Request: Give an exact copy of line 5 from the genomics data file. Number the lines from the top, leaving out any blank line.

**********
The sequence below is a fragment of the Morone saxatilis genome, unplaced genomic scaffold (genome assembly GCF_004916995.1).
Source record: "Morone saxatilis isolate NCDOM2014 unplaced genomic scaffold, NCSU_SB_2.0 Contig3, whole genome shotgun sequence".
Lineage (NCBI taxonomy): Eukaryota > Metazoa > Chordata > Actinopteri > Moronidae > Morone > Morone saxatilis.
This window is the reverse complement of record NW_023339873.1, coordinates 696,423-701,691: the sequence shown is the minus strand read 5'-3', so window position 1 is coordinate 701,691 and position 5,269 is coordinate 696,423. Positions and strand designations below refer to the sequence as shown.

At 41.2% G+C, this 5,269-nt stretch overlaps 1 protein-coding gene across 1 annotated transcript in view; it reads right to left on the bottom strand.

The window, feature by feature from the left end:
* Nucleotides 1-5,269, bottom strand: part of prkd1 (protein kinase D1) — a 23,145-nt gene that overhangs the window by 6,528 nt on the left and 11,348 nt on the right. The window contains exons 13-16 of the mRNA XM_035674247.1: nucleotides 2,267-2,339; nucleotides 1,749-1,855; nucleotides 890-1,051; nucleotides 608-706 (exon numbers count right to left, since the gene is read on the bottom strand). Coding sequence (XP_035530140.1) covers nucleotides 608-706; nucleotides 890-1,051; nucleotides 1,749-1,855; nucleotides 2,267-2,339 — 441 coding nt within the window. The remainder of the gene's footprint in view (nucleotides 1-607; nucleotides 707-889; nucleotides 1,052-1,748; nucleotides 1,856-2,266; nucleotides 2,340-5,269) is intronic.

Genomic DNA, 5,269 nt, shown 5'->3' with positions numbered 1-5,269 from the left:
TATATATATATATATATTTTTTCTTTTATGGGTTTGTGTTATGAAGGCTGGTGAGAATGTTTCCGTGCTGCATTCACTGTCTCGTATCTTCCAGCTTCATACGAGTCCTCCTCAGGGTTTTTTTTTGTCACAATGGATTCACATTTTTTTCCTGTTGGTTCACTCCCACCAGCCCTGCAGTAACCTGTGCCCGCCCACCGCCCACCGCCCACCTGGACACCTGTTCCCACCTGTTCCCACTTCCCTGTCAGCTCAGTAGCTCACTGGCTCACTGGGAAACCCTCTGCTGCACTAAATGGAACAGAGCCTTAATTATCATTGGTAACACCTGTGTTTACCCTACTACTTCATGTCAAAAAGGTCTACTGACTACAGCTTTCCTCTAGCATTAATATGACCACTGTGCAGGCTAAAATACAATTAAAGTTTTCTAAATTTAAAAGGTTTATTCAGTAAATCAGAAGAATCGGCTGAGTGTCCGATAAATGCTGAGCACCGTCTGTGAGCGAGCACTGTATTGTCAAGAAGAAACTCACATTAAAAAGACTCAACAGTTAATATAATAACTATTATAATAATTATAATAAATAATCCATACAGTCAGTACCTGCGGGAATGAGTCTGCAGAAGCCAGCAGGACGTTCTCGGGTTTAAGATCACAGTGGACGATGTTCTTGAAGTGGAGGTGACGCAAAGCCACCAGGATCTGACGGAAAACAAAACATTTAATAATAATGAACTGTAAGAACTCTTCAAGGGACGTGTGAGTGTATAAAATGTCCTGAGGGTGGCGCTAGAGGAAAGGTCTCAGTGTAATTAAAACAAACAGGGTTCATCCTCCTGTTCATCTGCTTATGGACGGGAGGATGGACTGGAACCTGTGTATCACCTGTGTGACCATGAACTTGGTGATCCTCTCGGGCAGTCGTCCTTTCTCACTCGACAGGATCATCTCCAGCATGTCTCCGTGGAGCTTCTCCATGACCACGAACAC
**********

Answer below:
At 41.2% G+C, this 5,269-nt stretch overlaps 1 protein-coding gene across 1 annotated transcript in view; it reads right to left on the bottom strand.